For growers dealing with CGMMV this virus often is a recurring problem. The Cucumber green mottle mosaic virus is known for returning season after season. In Korea, growers chose to battle the virus with a seed treatment. “We’ve stopped the spreading of the virus with the Johnni-der V2 SEI”, they say.
The 9,000 cucumber plants in this Korean greenhouse now look virus-free, but some months ago the situation was completely different. During the spring season, this Korean grower had to deal with a CGMMV infection – something he knew to be reoccurring in the next seasons as well since the virus is very persistent.
That the plants now are virus-free occurred thanks to the application of Johnni-der V2 SEI, a product from JungWan B-F. The product is known to be able to limit the spreading of the virus.
The seeds were soaked in the treatment agent. Half of the plants continued to be treated after germination every week with the plant spray Johnni-der V2 FA, starting from the seed bed. Also the young plants were treated with Johnni-der V2 FA every seven days. On the other half of the plants, the treatment continued after the young plants were planted in the soil. Johnni-der V2 FA was then applied every 7 days.
The 9,000 seeds were planted on June 30 and one month after plants still were virus-free. Remarkable, since the conditions are very favorable for the virus: It’s warm and humid and especially in summer the virus can spread out easily. “It rains and temperatures easily rise to 38 degrees Celsius”, he says. “Last year we even nearly decided to give up this crop – but following the protocol and the treatments with the Johnni-der V2 products this is off the table. The results are way better than we expected.”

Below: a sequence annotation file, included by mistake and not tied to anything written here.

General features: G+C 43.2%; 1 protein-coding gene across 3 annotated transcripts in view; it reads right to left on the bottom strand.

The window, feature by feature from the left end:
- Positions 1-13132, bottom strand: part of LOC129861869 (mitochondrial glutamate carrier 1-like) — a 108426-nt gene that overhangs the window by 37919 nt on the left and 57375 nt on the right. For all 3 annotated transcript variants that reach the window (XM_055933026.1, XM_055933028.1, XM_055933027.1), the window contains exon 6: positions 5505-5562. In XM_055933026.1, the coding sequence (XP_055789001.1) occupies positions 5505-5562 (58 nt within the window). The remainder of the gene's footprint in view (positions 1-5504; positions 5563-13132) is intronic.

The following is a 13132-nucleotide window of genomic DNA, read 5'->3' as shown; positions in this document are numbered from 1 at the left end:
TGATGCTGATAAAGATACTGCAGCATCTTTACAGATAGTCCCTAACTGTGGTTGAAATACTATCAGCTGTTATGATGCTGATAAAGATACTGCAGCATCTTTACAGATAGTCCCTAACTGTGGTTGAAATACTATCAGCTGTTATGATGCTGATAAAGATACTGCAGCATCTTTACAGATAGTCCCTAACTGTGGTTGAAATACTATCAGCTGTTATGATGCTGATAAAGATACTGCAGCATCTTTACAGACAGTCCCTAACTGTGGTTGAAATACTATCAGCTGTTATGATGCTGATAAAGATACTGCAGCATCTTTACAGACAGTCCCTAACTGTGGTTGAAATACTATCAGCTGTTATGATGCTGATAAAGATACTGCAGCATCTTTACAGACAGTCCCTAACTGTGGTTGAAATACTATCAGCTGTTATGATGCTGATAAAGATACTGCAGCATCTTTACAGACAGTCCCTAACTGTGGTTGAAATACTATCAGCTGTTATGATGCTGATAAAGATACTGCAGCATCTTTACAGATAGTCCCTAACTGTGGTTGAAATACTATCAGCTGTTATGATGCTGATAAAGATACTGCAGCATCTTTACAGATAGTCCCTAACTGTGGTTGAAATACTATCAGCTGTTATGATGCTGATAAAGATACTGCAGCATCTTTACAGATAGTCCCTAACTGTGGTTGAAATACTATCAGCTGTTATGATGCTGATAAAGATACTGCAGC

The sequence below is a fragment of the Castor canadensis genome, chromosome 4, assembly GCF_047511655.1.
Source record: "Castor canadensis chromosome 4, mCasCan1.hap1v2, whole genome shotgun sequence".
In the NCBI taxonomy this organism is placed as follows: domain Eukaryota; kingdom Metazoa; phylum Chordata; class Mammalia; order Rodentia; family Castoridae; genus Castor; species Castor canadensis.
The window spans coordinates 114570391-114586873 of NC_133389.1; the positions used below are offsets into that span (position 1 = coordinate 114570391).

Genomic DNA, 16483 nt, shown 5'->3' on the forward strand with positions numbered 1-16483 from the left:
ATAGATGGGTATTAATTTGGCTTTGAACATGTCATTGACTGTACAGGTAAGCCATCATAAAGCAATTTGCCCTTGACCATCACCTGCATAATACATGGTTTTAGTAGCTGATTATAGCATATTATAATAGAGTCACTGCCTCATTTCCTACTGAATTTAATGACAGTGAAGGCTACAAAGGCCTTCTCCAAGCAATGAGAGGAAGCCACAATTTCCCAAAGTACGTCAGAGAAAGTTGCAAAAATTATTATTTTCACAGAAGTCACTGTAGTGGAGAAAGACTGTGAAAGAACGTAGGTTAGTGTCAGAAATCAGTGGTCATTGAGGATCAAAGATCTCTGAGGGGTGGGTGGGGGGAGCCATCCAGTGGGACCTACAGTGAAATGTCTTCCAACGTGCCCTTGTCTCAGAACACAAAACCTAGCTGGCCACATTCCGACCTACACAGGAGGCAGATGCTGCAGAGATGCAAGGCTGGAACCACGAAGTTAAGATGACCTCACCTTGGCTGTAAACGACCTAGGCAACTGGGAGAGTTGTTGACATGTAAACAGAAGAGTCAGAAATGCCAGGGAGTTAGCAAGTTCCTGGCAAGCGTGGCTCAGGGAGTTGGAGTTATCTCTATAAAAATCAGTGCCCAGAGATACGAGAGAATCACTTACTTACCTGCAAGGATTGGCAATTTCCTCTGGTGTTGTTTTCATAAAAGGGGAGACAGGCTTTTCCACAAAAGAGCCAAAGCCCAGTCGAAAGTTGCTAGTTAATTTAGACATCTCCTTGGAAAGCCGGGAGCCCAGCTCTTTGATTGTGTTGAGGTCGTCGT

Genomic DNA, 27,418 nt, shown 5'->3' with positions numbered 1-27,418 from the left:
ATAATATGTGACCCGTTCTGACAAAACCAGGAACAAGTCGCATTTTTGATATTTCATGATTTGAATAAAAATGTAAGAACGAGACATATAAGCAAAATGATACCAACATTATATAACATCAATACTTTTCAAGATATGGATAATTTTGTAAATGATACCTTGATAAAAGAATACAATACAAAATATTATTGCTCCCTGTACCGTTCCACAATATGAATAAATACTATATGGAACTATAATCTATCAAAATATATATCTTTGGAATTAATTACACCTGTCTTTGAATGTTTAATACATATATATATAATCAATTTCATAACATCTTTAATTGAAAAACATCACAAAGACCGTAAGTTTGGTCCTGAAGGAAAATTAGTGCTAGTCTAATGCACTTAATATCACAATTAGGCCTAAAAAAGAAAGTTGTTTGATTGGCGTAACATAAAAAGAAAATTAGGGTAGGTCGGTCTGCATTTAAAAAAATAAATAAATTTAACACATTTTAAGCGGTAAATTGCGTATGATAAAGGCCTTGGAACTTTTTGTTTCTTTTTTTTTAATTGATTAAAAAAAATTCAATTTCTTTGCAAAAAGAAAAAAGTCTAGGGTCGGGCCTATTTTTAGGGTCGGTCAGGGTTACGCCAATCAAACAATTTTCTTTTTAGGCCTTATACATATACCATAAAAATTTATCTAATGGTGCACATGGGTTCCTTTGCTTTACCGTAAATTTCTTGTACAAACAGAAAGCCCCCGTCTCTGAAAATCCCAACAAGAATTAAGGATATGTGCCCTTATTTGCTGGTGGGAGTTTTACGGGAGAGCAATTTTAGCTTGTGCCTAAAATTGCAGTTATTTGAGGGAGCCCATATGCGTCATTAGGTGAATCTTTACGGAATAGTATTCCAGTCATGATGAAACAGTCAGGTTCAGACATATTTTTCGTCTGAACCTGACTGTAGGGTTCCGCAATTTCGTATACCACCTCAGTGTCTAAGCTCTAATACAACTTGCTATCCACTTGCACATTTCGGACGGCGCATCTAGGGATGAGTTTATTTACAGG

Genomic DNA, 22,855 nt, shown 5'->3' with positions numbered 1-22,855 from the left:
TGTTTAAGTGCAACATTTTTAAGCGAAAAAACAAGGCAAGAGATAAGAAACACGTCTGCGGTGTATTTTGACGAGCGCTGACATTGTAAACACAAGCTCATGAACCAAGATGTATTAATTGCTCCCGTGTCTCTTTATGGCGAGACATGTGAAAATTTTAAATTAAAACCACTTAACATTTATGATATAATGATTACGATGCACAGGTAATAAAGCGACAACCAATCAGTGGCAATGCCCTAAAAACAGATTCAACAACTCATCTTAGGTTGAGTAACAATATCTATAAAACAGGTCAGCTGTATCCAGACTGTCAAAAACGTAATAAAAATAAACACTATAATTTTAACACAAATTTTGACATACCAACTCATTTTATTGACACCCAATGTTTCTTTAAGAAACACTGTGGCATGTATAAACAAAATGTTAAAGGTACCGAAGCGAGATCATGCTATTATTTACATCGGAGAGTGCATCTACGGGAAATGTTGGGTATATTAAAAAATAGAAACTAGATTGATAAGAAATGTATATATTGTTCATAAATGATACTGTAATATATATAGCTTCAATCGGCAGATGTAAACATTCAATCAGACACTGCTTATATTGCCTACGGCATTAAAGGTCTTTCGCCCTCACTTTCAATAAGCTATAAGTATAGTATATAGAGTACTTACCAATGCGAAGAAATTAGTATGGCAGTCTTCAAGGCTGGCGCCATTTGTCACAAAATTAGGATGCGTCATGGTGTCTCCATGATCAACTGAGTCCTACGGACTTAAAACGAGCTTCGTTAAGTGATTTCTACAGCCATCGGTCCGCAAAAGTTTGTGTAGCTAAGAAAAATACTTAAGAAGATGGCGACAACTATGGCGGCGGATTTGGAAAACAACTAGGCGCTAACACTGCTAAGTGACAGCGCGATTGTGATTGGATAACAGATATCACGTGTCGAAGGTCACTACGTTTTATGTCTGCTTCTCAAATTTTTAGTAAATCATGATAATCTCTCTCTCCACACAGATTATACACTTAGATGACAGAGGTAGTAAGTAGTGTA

Healthy young plants
It became clear rapidly how the seedlings and young plants treated by the seed treatment agent remained healthy: the plants were dark, looking quite stiff. “Totally different from non-treated young plants from other farms in the area during this time of year”, the grower says. During transplanting it was made sure the plants didn’t touch the residues of the earlier, infected crop. The better quality remained: During the season this continued: the plants show a short internode and a uniform growth and even development of nodes. “That’s important since the more nodes, the more yield we can achieve.”
“We see that the results are way better when the treatment is continued during the season than with only applying the Johnni-der V2 seed treatment”, the team with JungWan says.
And they are looking towards the future again. So far, the tests have been limited to viruses caused by seed or soil dissemination, such as CGMMV. “Now we want to study how we can reduce infections by the insect vectors”, they explain. “This would make it possible to help growers of tomatoes and other crops as well.”
Do H. Kim (e-mail)
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